Even though formulations of various oxidative hair dyeing preparations may differ considerably, developer compositions--for the same dosage--should always ensure that mixtures of the dye cream and the developer composition have a proper consistency for the end use. This result is possible only if the thickener responsible for enhancing consistency is particularly effective and immune to troublesome influences.

The same can be said about hair bleaches, which also are formulated as two-component products consisting of a mildly acidic hydrogen peroxide preparation and an alkaline bleaching cream. Again, these components are mixed together before application. The compositions of the two components and their proportions in the final mixture are such that the hair bleach is alkaline after the two components have been combined. The hydrogen peroxide preparation should contain a thickener dispersion which adjusts the viscosity of the blended hair bleach to a value suitable for application to hair.

DESCRIPTION OF THE INVENTION

The present invention is directed to an aqueous dispersion of a copolymer of ethyl acrylate, methacrylic acid, acrylic acid and a polyethylenically unsaturated copolymerizable monomer. The aqueous dispersion of this invention has a solids content of from about 5 to 30% by weight, preferably 20 to 30%.

It has been found that the aqueous dispersion of the copolymer of the present invention has such a strong thickening effect for aqueous solutions, after neutralization of free carboxyl groups with water-soluble alkalis, that the thickened aqueous solutions are free from clouding and the viscosity and clear solubility are relatively stable to the effect of dissolved salts. The copolymer of this invention comprises:

from about 50 to 60% by weight ethyl acrylate

from about 30 to 40% by weight methyacrylic acid

from about 5 to 15% by weight acrylic acid and

from about 0.02 to 0.04% by weight of a polyethylenically unsaturated copolymerizable monomer.

The copolymer dispersion of the present invention typically can be used for thickening a wide variety of aqueous systems on neutralization. For example, the copolymer dispersion can be used as a replacement for known acrylate copolymer dispersions in formulations in which such dispersions have conventionally been used. Those skilled in the art will immediately recognize a large number of potential uses. The copolymer dispersion of the present invention is particularly suitable as an additive for aqueous, mildly acidic hydrogen peroxide preparations. The copolymer dispersion imparts an increased viscosity to such preparations upon neutralization, particularly neutralization to an alkaline pH-value of about 8.0.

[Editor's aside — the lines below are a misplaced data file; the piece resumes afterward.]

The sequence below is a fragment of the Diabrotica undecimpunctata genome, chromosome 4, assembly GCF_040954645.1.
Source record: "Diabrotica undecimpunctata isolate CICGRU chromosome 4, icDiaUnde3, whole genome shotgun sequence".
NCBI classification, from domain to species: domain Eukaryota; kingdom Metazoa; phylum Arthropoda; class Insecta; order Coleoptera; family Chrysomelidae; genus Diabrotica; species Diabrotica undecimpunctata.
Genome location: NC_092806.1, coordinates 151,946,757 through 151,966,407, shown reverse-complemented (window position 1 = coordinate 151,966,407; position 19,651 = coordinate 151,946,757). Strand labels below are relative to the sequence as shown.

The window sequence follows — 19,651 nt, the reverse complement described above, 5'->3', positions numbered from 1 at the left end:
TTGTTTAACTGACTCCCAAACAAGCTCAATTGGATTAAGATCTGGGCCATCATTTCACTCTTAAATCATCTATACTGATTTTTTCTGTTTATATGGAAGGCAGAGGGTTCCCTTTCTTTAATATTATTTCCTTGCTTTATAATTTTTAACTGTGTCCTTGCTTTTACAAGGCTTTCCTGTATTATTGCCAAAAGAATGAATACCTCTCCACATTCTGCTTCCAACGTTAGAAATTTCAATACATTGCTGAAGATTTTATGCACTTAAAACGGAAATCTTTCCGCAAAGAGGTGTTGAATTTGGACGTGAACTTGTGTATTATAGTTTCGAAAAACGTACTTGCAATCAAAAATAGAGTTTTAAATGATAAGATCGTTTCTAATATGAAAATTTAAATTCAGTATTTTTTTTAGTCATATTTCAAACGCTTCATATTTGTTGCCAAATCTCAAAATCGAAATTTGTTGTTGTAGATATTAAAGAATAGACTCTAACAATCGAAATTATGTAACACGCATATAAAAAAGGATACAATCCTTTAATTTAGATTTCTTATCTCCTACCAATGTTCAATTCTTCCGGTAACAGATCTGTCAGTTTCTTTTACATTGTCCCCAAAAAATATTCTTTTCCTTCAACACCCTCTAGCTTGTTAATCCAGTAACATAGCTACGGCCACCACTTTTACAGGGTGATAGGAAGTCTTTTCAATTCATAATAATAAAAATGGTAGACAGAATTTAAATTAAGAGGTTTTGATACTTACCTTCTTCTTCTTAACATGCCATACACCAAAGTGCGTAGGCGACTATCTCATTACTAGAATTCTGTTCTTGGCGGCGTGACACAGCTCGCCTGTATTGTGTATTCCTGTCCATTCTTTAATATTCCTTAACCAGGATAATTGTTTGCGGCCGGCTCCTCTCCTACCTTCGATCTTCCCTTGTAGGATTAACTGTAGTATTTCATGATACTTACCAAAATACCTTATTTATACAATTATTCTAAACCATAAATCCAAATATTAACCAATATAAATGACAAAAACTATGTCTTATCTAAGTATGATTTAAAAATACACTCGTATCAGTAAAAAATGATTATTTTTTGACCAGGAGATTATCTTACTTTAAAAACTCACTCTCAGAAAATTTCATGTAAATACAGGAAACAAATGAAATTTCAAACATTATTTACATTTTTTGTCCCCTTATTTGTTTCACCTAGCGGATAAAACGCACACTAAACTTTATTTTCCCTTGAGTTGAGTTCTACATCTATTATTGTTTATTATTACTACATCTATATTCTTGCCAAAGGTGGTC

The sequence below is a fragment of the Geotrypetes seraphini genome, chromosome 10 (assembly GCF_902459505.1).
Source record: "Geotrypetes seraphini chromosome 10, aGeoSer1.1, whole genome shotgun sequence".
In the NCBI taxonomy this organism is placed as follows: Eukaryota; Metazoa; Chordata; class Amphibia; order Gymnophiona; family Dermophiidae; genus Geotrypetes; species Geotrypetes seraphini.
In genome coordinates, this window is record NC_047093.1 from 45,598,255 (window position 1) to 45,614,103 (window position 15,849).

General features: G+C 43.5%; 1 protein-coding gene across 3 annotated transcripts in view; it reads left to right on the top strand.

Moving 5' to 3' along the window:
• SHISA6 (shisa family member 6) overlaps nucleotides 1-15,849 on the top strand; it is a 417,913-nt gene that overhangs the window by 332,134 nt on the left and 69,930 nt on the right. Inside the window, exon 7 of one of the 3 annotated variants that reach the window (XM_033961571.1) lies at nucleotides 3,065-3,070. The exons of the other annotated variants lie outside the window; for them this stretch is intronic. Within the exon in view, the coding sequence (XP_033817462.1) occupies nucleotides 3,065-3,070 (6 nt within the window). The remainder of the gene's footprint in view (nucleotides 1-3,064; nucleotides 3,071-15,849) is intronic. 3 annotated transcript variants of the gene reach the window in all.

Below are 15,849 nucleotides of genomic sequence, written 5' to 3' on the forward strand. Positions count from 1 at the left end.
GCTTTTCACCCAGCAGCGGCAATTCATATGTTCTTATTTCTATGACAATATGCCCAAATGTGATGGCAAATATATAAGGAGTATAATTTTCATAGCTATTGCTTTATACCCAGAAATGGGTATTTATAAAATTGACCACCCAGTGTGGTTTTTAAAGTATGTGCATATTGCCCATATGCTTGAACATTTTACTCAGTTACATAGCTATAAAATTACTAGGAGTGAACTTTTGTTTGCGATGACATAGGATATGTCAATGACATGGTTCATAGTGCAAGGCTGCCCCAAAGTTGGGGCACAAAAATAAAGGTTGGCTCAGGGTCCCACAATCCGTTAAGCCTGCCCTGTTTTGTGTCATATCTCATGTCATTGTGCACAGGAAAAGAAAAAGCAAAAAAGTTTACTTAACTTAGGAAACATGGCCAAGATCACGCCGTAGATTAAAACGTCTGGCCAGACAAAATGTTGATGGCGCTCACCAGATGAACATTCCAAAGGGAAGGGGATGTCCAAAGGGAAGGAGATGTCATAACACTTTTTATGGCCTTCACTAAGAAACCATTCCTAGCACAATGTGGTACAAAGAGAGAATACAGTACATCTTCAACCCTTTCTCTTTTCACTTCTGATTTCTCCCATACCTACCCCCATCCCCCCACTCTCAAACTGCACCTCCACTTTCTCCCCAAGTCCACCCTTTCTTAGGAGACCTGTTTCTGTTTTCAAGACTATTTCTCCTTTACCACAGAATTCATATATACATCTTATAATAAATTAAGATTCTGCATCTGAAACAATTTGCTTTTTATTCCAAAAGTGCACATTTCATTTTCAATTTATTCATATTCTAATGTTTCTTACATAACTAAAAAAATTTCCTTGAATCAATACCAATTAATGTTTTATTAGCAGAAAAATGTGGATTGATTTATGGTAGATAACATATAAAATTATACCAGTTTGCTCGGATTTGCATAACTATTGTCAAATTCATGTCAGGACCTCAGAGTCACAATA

The copolymer dispersions of the present invention are prepared using known emulsion polymerization procedures, including well-known emulsifiers and stabilizers and well-known initiators. Suitable emulsifiers and stabilizers include, for example, nonylphenoxy polyethoxy sulfosuccinates and/or alkyl polyethoxy sulfates in the form of their sodium and/or ammonium salts, as for example described in U.S. Pat. No. 3,649,581. As recognized by those skilled in this art, the emulsifiers should be used in a sufficient quantity to yield adequate particle fineness and dispersion stability. Typically, these emulsifiers can be used in an amount of from about 1 to 4% by weight, based on the aqueous dispersion itself.

Preferred free-radical initiators for use in preparing the copolymer dispersions of the present invention include such initiators as alkali metal peroxydisulfates, e.g., potassium, and ammonium peroxydisulfate (persulfates), although other known free-radical formers, such as tert-butyl hydroperoxide and cumyl hydroperoxide for example, are also suitable. Where potassium or ammonium peroxydisulfate is used, a quantity within the range of from about 0.002 to 0.01% by weight, based on the dispersion itself, is sufficient.

Copolymer dispersions of the type used in the present invention may be prepared with a solids content of up to about 50% by weight. However, it has been found that, with a lower solids content for example within the range of about 5 to 30% by weight and more preferably from about 20 to 30% by weight, the amount of coarse-particle coagulates formed is very small. Such coagulates must be removed by filtration after polymerization.